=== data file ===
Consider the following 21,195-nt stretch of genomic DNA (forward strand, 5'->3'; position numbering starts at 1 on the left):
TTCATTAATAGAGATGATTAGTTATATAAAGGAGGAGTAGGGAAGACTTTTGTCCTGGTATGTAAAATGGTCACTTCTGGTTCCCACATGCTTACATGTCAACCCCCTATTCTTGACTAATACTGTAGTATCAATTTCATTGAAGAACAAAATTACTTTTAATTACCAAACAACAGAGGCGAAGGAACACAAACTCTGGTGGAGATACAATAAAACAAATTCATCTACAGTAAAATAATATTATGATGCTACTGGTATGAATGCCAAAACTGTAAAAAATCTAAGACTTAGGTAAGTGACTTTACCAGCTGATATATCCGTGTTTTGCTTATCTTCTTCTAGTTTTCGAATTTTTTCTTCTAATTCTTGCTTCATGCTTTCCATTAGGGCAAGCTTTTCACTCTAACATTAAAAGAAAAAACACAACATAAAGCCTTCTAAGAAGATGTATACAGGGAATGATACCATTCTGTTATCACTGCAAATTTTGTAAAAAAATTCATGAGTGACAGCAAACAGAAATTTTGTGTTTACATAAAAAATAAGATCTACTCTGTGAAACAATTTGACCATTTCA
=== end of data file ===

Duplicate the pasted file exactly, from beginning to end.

Consider the following 21,195-nt stretch of genomic DNA (forward strand, 5'->3'; position numbering starts at 1 on the left):
TTCATTAATAGAGATGATTAGTTATATAAAGGAGGAGTAGGGAAGACTTTTGTCCTGGTATGTAAAATGGTCACTTCTGGTTCCCACATGCTTACATGTCAACCCCCTATTCTTGACTAATACTGTAGTATCAATTTCATTGAAGAACAAAATTACTTTTAATTACCAAACAACAGAGGCGAAGGAACACAAACTCTGGTGGAGATACAATAAAACAAATTCATCTACAGTAAAATAATATTATGATGCTACTGGTATGAATGCCAAAACTGTAAAAAATCTAAGACTTAGGTAAGTGACTTTACCAGCTGATATATCCGTGTTTTGCTTATCTTCTTCTAGTTTTCGAATTTTTTCTTCTAATTCTTGCTTCATGCTTTCCATTAGGGCAAGCTTTTCACTCTAACATTAAAAGAAAAAACACAACATAAAGCCTTCTAAGAAGATGTATACAGGGAATGATACCATTCTGTTATCACTGCAAATTTTGTAAAAAAATTCATGAGTGACAGCAAACAGAAATTTTGTGTTTACATAAAAAATAAGATCTACTCTGTGAAACAATTTGACCATTTCA